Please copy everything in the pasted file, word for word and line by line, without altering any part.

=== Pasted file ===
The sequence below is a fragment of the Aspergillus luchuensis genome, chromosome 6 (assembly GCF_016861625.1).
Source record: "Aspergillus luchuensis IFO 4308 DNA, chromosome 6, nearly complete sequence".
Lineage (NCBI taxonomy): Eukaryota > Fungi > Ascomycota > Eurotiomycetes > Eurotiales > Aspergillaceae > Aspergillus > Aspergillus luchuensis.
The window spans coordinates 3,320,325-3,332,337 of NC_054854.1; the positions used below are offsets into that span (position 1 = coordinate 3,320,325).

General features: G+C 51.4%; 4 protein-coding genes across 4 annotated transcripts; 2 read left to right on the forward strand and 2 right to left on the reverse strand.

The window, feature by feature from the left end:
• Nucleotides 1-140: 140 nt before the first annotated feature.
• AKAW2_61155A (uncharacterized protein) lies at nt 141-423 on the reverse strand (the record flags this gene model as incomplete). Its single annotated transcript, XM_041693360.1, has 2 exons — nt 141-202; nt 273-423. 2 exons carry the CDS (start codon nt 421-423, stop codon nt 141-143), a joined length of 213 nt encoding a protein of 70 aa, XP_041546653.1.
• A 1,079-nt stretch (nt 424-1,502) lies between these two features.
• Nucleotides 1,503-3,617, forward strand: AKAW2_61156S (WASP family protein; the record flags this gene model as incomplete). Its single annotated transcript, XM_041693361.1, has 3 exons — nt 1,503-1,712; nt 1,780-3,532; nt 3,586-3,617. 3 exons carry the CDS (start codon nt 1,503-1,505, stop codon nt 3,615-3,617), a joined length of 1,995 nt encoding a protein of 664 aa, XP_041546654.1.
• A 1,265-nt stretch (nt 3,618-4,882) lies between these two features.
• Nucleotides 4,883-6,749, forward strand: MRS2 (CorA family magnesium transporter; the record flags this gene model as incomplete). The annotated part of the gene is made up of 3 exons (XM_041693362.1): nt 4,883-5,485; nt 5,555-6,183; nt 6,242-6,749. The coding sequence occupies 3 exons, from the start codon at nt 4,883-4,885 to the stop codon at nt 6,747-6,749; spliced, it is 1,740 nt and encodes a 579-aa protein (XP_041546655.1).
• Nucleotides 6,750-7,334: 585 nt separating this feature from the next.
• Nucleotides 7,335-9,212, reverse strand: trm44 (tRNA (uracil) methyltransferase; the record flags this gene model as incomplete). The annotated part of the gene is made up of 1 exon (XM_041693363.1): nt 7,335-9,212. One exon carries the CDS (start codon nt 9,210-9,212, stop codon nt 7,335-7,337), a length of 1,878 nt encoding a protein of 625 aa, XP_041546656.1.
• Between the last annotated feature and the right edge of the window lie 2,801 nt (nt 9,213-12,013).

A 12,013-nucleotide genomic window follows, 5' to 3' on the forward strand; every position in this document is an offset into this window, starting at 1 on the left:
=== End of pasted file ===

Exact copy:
The sequence below is a fragment of the Aspergillus luchuensis genome, chromosome 6 (assembly GCF_016861625.1).
Source record: "Aspergillus luchuensis IFO 4308 DNA, chromosome 6, nearly complete sequence".
Lineage (NCBI taxonomy): Eukaryota > Fungi > Ascomycota > Eurotiomycetes > Eurotiales > Aspergillaceae > Aspergillus > Aspergillus luchuensis.
The window spans coordinates 3,320,325-3,332,337 of NC_054854.1; the positions used below are offsets into that span (position 1 = coordinate 3,320,325).

General features: G+C 51.4%; 4 protein-coding genes across 4 annotated transcripts; 2 read left to right on the forward strand and 2 right to left on the reverse strand.

The window, feature by feature from the left end:
• Nucleotides 1-140: 140 nt before the first annotated feature.
• AKAW2_61155A (uncharacterized protein) lies at nt 141-423 on the reverse strand (the record flags this gene model as incomplete). Its single annotated transcript, XM_041693360.1, has 2 exons — nt 141-202; nt 273-423. 2 exons carry the CDS (start codon nt 421-423, stop codon nt 141-143), a joined length of 213 nt encoding a protein of 70 aa, XP_041546653.1.
• A 1,079-nt stretch (nt 424-1,502) lies between these two features.
• Nucleotides 1,503-3,617, forward strand: AKAW2_61156S (WASP family protein; the record flags this gene model as incomplete). Its single annotated transcript, XM_041693361.1, has 3 exons — nt 1,503-1,712; nt 1,780-3,532; nt 3,586-3,617. 3 exons carry the CDS (start codon nt 1,503-1,505, stop codon nt 3,615-3,617), a joined length of 1,995 nt encoding a protein of 664 aa, XP_041546654.1.
• A 1,265-nt stretch (nt 3,618-4,882) lies between these two features.
• Nucleotides 4,883-6,749, forward strand: MRS2 (CorA family magnesium transporter; the record flags this gene model as incomplete). The annotated part of the gene is made up of 3 exons (XM_041693362.1): nt 4,883-5,485; nt 5,555-6,183; nt 6,242-6,749. The coding sequence occupies 3 exons, from the start codon at nt 4,883-4,885 to the stop codon at nt 6,747-6,749; spliced, it is 1,740 nt and encodes a 579-aa protein (XP_041546655.1).
• Nucleotides 6,750-7,334: 585 nt separating this feature from the next.
• Nucleotides 7,335-9,212, reverse strand: trm44 (tRNA (uracil) methyltransferase; the record flags this gene model as incomplete). The annotated part of the gene is made up of 1 exon (XM_041693363.1): nt 7,335-9,212. One exon carries the CDS (start codon nt 9,210-9,212, stop codon nt 7,335-7,337), a length of 1,878 nt encoding a protein of 625 aa, XP_041546656.1.
• Between the last annotated feature and the right edge of the window lie 2,801 nt (nt 9,213-12,013).

A 12,013-nucleotide genomic window follows, 5' to 3' on the forward strand; every position in this document is an offset into this window, starting at 1 on the left: